Zuma dares Constitutional Court as he refuses its ruling and refuses to co-operate with the Zondo Commission


Thabisile Khomo

Former president, Jacob Zuma has put his foot down and refused to co-operate with the Judge Zondo led Commission of Enquiry on State Capture.

In a statement issued by the Gedleyihlekisa Zuma Foundation on Monday, the former statesman said he’s prepared to go to prison to personally defend the constitutional rights that he fought hard for and serve whatever sentence that government deems appropriate.

“I do not fear being arrested, I do not fear being convicted, nor do I fear being incarcerated. I joined the struggle against the racist apartheid government and the unjust oppression of the black people by the whites in the country at a very young age.

“I had never imagined that there would come a time when a democratic government in South Africa built on constitutional values would behave exactly like apartheid government in creating legal processes designed to target specific individuals in the society,” Zuma said.

His response comes after the Constitutional Court ruled last week that he was compelled to appear before the commission chaired by Deputy Chief Justice Raymond Zondo on February 15.

In the ruling, it was made clear that he had no right to remain silent as he must answer all the questions posed to him.

Judge Zondo took legal action after Zuma allegedly walked out of the commission in November last year.

In a lengthy statement, Zuma continued that he had initially indicated that it was the chairman of the commission, Deputy Chief Justice Zondo that he was not willing to work with, citing biasness and history of personal relations with him as reasons.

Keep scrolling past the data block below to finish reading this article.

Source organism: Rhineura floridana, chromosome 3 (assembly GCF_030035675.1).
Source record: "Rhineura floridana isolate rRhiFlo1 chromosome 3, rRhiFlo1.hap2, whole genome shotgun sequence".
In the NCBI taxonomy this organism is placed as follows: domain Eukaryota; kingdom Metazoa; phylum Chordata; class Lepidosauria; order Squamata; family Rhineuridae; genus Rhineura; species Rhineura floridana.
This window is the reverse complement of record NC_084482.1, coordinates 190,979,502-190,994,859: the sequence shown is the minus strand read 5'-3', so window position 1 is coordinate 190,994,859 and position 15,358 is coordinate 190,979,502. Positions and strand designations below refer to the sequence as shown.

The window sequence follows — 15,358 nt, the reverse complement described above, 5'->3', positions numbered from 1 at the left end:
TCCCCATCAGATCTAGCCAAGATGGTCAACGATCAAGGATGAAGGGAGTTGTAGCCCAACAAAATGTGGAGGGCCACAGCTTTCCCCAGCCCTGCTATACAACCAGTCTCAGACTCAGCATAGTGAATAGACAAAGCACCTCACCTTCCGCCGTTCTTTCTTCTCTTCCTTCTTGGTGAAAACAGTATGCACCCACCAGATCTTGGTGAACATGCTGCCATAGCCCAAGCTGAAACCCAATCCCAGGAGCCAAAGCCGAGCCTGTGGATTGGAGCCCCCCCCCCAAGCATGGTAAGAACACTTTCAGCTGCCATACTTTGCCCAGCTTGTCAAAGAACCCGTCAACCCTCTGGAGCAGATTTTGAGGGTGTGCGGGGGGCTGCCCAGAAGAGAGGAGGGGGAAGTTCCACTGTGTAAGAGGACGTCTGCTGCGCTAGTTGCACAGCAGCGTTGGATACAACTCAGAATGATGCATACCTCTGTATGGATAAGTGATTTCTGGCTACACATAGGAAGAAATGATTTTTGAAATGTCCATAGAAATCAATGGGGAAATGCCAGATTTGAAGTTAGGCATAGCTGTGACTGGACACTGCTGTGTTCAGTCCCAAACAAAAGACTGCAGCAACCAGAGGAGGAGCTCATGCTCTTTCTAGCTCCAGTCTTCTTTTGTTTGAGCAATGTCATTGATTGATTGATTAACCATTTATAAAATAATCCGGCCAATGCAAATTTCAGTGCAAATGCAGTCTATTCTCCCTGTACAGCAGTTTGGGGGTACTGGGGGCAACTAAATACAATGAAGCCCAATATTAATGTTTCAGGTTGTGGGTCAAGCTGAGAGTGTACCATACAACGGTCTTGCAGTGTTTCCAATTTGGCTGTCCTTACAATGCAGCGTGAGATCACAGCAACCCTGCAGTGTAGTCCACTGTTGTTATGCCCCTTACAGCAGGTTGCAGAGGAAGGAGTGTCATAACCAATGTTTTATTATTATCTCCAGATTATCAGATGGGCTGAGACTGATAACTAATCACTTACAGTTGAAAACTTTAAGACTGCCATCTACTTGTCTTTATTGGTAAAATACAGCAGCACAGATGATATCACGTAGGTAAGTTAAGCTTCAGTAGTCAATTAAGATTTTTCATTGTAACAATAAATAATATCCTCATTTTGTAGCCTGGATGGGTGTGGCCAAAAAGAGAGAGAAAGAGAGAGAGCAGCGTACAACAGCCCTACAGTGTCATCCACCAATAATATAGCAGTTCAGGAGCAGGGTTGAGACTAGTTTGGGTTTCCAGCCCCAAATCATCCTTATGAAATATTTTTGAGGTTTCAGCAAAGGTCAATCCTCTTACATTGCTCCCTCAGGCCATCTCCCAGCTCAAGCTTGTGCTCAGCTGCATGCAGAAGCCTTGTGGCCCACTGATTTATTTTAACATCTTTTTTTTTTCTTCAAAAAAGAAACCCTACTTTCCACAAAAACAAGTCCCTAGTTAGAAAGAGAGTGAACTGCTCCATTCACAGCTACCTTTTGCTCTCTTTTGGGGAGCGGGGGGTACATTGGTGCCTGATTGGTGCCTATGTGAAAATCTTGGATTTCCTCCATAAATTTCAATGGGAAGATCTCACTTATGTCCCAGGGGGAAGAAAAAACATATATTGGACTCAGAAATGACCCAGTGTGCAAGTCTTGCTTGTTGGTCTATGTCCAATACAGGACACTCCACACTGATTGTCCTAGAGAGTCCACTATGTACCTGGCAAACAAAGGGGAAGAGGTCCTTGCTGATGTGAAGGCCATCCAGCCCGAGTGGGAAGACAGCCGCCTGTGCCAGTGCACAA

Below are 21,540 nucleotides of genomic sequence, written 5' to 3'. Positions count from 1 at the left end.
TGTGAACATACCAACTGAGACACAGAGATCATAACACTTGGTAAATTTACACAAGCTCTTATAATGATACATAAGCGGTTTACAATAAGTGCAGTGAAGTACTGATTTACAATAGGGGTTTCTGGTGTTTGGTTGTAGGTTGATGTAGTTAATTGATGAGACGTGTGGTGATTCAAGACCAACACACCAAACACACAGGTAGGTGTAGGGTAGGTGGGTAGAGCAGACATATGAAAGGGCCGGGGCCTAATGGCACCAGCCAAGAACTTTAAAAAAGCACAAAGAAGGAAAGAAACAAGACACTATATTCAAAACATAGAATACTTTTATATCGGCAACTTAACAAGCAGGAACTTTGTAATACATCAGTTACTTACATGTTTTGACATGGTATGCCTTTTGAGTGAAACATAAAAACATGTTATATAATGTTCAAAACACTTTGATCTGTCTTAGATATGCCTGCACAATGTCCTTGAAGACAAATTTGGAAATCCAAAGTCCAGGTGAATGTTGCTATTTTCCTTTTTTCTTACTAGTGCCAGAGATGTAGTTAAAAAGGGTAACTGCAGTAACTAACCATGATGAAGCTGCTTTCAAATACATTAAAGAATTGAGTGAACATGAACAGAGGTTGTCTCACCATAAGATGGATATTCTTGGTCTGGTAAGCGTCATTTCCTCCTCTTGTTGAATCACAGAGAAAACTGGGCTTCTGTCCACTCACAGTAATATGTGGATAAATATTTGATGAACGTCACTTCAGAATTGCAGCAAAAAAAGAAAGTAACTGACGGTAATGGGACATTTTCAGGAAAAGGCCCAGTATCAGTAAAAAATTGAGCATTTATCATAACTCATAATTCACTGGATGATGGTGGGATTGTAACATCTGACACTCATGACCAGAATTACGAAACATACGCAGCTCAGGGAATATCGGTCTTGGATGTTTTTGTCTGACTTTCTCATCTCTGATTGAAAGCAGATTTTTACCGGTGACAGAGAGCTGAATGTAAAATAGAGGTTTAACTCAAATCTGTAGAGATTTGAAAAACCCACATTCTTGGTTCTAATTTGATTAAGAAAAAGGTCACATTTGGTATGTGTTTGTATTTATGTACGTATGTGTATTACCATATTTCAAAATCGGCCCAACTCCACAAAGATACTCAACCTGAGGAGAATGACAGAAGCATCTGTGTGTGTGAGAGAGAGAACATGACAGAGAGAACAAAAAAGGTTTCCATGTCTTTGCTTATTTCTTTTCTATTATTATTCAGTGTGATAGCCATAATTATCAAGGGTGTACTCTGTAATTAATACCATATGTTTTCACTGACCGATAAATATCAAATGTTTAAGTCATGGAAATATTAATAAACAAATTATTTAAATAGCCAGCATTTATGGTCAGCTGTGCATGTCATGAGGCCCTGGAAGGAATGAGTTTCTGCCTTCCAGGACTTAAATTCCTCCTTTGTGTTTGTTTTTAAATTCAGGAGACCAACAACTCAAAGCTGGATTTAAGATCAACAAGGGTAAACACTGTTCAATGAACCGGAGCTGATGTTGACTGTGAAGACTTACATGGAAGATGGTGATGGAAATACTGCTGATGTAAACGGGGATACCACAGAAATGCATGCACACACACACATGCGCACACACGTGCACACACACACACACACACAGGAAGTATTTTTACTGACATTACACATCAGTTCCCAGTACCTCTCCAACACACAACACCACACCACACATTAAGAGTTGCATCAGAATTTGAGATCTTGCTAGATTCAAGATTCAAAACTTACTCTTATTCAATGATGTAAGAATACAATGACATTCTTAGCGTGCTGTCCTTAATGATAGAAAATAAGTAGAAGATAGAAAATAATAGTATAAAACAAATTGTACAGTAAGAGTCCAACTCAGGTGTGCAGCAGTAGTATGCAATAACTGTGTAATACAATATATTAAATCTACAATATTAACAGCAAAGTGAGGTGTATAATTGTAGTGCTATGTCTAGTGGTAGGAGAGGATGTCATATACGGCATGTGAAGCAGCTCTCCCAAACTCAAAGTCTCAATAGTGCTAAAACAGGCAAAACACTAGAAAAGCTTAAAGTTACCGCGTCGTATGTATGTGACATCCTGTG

“I believe his presiding over proceedings does not provide me certainty of a just a fair hearing. Zondo has, unprovoked, called special press conferences to​ make specific announcements about me.

“This has never happened to any other witness. Recently the commission ran to the Constitutional Court on an urgent basis to get the court to compel me to attend at the commission and give answers, effectively undermining a litany of my constitutional rights including a right to the presumption of innocence,” he said.

Zuma went on and said it was clear that the laws of this country were politicised even in the highest court in the land.

“Recently at the State Capture Commission the allegations made against the judiciary have been overlooked and suppressed by the chairperson himself. It is patently clear to me that I’m being singled out for different and special treatment by the judiciary and legal system as a whole.

“I therefore state in advance that the commission of enquiry into allegations of state capture can expect no further cooperation from me in any of their processes going forward.

“If this stance is considered to be a violation of their law, then let their law take it’s course,” he said.

In his statement he also revealed that he was fuming that his children and other family members were being harassed as they have had their bank accounts closed, all this as an attempt to get to him.

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